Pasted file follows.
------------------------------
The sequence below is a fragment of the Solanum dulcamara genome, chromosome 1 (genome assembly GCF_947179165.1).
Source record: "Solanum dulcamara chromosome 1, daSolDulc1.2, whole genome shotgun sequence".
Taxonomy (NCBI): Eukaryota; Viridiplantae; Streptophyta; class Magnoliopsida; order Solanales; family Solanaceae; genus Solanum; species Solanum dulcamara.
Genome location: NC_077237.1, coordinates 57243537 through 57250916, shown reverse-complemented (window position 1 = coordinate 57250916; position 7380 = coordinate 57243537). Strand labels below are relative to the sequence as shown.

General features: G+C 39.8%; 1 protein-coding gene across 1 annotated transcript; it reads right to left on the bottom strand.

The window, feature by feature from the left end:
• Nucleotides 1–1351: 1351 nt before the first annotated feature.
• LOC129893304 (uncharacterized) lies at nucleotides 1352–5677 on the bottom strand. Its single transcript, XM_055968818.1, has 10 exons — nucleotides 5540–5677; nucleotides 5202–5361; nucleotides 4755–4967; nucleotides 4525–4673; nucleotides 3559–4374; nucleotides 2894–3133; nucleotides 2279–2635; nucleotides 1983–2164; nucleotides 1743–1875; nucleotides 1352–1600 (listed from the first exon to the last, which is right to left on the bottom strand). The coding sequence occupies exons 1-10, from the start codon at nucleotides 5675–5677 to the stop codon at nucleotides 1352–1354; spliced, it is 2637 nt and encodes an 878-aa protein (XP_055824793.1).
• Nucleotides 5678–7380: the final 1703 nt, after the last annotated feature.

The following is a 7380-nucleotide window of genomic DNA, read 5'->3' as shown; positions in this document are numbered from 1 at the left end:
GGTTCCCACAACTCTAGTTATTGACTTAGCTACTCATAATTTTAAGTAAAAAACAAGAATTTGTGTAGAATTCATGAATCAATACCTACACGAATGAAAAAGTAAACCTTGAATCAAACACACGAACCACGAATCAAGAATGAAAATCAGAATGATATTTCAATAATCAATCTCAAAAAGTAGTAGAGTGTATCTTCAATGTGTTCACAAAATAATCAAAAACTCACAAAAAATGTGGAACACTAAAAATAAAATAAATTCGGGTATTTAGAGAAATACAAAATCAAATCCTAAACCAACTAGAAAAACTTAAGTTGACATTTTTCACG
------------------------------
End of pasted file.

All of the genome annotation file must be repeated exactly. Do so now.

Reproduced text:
The sequence below is a fragment of the Solanum dulcamara genome, chromosome 1 (genome assembly GCF_947179165.1).
Source record: "Solanum dulcamara chromosome 1, daSolDulc1.2, whole genome shotgun sequence".
Taxonomy (NCBI): Eukaryota; Viridiplantae; Streptophyta; class Magnoliopsida; order Solanales; family Solanaceae; genus Solanum; species Solanum dulcamara.
Genome location: NC_077237.1, coordinates 57243537 through 57250916, shown reverse-complemented (window position 1 = coordinate 57250916; position 7380 = coordinate 57243537). Strand labels below are relative to the sequence as shown.

General features: G+C 39.8%; 1 protein-coding gene across 1 annotated transcript; it reads right to left on the bottom strand.

The window, feature by feature from the left end:
• Nucleotides 1–1351: 1351 nt before the first annotated feature.
• LOC129893304 (uncharacterized) lies at nucleotides 1352–5677 on the bottom strand. Its single transcript, XM_055968818.1, has 10 exons — nucleotides 5540–5677; nucleotides 5202–5361; nucleotides 4755–4967; nucleotides 4525–4673; nucleotides 3559–4374; nucleotides 2894–3133; nucleotides 2279–2635; nucleotides 1983–2164; nucleotides 1743–1875; nucleotides 1352–1600 (listed from the first exon to the last, which is right to left on the bottom strand). The coding sequence occupies exons 1-10, from the start codon at nucleotides 5675–5677 to the stop codon at nucleotides 1352–1354; spliced, it is 2637 nt and encodes an 878-aa protein (XP_055824793.1).
• Nucleotides 5678–7380: the final 1703 nt, after the last annotated feature.

The following is a 7380-nucleotide window of genomic DNA, read 5'->3' as shown; positions in this document are numbered from 1 at the left end:
GGTTCCCACAACTCTAGTTATTGACTTAGCTACTCATAATTTTAAGTAAAAAACAAGAATTTGTGTAGAATTCATGAATCAATACCTACACGAATGAAAAAGTAAACCTTGAATCAAACACACGAACCACGAATCAAGAATGAAAATCAGAATGATATTTCAATAATCAATCTCAAAAAGTAGTAGAGTGTATCTTCAATGTGTTCACAAAATAATCAAAAACTCACAAAAAATGTGGAACACTAAAAATAAAATAAATTCGGGTATTTAGAGAAATACAAAATCAAATCCTAAACCAACTAGAAAAACTTAAGTTGACATTTTTCACG